In brief

On 4 January 2022, Treasury and the IRS published another tranche of final regulations regarding the foreign tax credit. The final rules adopt with some significant changes proposed regulations published on 12 November 2020. One of the most controversial new proposals, a jurisdictional nexus requirement, remains in the final rules, though clarified and called by a different name. While we will publish a detailed alert on the final regulations in the coming weeks, we highlight three sourcing rules of concern.


Contents

  1. Key takeaways
  2. Background
    1. 2020 Proposed Regulations Introduce Jurisdictional Nexus Requirement
  3. Final FTC Regulations
    1. Sourcing Rules
  4. Conclusion

Key takeaways

  •  Final regulations include new language meant to add clarity and flexibility, but which may result in double taxation of transactions that give rise to foreign taxes that traditionally would have been creditable.
  • The rules, effective for tax years beginning on or after 28 December 2021, create immediate uncertainty for multinational companies.

Background

The United States taxes U.S. persons on their worldwide income. To mitigate double taxation of foreign-source income, the Internal Revenue Code provides that a U.S. person generally is entitled to claim a foreign tax credit (“FTC”) for a levy imposed by a foreign government that is a tax (or in lieu of a tax), imposed on the income of the taxpayer, and paid or accrued by the taxpayer during the tax year.1

Treasury Regulations provide technical guidance for determining when a foreign levy is (or is in lieu of) a foreign income tax for FTC purposes. Under former Reg. §1.901-2, each foreign levy was evaluated on a separate basis and was a foreign income tax if and only if:

  • It was a tax; and
  • The predominant character of that tax was that of an income tax in the U.S. sense.

Until the publication of the proposed regulations in 2020, there was no jurisdictional nexus requirement in the FTC regulations.

2020 Proposed Regulations Introduce Jurisdictional Nexus Requirement

Recently, foreign jurisdictions have been adopting or considering adopting unilateral measures such as digital service taxes (DSTs), which “diverge in significant respects from traditional norms of international taxing jurisdiction as reflected in the Internal Revenue Code.”2 These rules take into account as a significant factor the mere location of customers, users, or any other similar destination-based criterion, or the mere location of persons from whom the nonresident makes purchases in the foreign country (“destination-based taxes”). DSTs and destination-based taxes were perceived as targeting U.S. multinationals, specifically the U.S.-based technology industry.

In response to these unilateral measures, the IRS released proposed regulations3 (the “2020 Proposed Regulations”) on 12 November 2020. The 2020 Proposed Regulations introduced a jurisdictional nexus requirement that would affect the creditability for FTC purposes of DSTs, destination-based taxes, and taxes imposed under Pillar One of the Organisation for Economic Co-operation and Development’s global tax reform.4 The preamble to the 2020 Proposed Regulations stated that:

[The fundamental purpose of the FTCs] is served most appropriately if there is substantial conformity in the principles used to calculate the base of the foreign tax and the base of the U.S. income tax. This conformity extends not just to ascertaining whether the foreign tax base approximates U.S. taxable income determined on the basis of realized gross receipts reduced by allocable expenses, but also to whether there is a sufficient nexus between the income that is subject to tax and the foreign jurisdiction imposing the tax.5

Under the 2020 Proposed Regulations, a foreign tax imposed on a nonresident could meet this jurisdictional nexus requirement in one of three ways: (i) based on activities within the country imposing the tax, (ii) based on income sourced to the country imposing the tax, or (iii) based on income from the sale or disposition of certain property located in the country imposing the tax. Any source of income rules that applied had to be “reasonably similar” to those that apply for U.S. federal income tax purposes. Specifically, the 2020 Proposed Regulations required that income from services must be sourced based on the place of performance of the service, and not the location of the services’ recipient.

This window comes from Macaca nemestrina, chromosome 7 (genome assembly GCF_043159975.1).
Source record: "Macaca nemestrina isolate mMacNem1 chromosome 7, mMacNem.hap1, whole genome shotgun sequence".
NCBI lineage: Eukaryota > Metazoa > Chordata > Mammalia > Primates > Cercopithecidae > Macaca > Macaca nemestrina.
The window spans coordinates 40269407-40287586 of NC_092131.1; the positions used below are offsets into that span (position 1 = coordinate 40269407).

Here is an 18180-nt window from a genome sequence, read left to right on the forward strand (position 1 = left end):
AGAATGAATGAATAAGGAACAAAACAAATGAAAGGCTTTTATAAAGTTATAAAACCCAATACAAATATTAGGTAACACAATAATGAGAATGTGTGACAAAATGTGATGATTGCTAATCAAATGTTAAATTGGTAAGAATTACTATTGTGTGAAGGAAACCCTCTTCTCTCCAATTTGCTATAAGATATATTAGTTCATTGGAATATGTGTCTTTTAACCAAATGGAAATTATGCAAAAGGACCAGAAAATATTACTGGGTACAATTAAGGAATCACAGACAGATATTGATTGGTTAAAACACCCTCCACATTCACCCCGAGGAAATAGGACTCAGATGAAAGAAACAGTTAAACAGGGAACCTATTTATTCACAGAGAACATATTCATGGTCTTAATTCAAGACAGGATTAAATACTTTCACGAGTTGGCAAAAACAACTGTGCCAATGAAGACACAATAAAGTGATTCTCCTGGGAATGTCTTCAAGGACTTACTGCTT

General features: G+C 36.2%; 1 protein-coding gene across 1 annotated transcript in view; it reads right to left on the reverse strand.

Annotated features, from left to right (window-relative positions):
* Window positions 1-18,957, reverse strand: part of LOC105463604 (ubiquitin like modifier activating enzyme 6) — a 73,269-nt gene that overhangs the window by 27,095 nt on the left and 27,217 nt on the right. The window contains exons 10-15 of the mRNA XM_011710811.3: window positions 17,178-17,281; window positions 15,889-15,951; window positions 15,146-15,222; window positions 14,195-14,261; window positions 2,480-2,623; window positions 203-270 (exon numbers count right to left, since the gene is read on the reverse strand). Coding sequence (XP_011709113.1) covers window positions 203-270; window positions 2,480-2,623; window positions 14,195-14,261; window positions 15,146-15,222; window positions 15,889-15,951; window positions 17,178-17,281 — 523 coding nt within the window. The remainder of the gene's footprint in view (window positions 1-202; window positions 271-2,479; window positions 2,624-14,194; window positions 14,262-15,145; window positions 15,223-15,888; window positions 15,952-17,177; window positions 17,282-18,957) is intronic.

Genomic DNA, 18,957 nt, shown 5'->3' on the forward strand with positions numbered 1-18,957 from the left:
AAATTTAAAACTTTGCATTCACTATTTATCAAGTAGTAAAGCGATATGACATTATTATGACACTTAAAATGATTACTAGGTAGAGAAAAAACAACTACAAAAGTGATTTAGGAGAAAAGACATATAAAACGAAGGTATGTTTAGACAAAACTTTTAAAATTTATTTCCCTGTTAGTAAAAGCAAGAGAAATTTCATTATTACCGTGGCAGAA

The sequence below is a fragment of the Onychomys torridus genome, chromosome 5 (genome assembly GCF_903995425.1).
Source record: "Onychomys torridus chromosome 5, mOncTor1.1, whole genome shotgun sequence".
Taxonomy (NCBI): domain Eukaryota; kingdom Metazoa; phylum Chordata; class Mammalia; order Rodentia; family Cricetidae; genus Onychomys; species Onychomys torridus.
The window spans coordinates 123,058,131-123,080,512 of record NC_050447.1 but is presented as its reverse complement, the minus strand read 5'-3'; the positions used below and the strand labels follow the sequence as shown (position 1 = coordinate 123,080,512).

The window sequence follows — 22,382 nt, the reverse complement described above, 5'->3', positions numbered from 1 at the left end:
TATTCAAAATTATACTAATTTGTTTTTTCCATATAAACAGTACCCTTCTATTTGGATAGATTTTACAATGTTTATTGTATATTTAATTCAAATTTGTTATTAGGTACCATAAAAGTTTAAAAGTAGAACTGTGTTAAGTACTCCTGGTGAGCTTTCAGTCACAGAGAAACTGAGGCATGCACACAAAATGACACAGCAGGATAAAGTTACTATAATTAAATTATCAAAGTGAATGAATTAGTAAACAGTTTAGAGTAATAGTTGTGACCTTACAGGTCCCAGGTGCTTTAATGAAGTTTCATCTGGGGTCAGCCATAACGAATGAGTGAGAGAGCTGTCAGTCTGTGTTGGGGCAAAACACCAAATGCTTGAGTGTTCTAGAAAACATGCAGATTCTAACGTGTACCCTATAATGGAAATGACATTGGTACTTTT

Note: As the IRS and Treasury were considering comments on the 2020 Proposed Regulations, the Inclusive Framework, including the United States, finalized their two-pillar global tax framework designed to address the tax challenges of the digital economy on 8 October 2021. Countries responded quickly to address unilateral measures, including DSTs. See the Tax News and Developments article, Historic Global Tax Agreement Reached.6

A number of U.S.-based technology companies advocated for the jurisdictional nexus requirement to be removed from the FTC regulations entirely. They argued that if kept, the nexus requirement would result in double taxation by undermining the principle purpose of the foreign tax credit provisions and narrowing the scope of foreign taxes that have been creditable under the long-standing regulations. Several factors supported their position, including the following:

  • US source rules do not align with traditional international tax norms for source rules regarding the treatment of services and royalties and would often result in a mismatch.
  • US source rules often produce uncertain results when applied (e.g., inconsistent rulings and authorities on the place of use test and different conclusions on character of income), complicating administration of the proposed rules.
  • Application of the nexus requirement would not curb proliferation of unilateral measures, but would only further harm U.S. multinationals affected by these unilateral and destination-based taxes.
  • The jurisdictional nexus rule is inconsistent with Pillar One, and puts global consensus at risk.
  • The jurisdictional nexus rule is outside the scope of Treasury’s rulemaking authority.

Acknowledging some of taxpayers’ concerns with the 2020 Proposed Regulations, Treasury Deputy Assistant Secretary for International Tax Affairs, Jose Murillo, indicated in October 2021 that there would be a bit more flexibility in the final regulations concerning “the requirement that foreign law be reasonably similar to U.S. law.”7

Final FTC Regulations

Treasury and the IRS made significant changes to the jurisdictional nexus requirement in final regulations published on 4 January 2022 (the “Final Regulations”).8 First, the jurisdictional nexus requirement was renamed the “attribution requirement.” Second, it was moved and added as a condition of the net gain requirement of Reg. §1.901-2(b)(5). Treasury and the IRS also attempted to add clarity and flexibility to the “reasonably similar” requirement.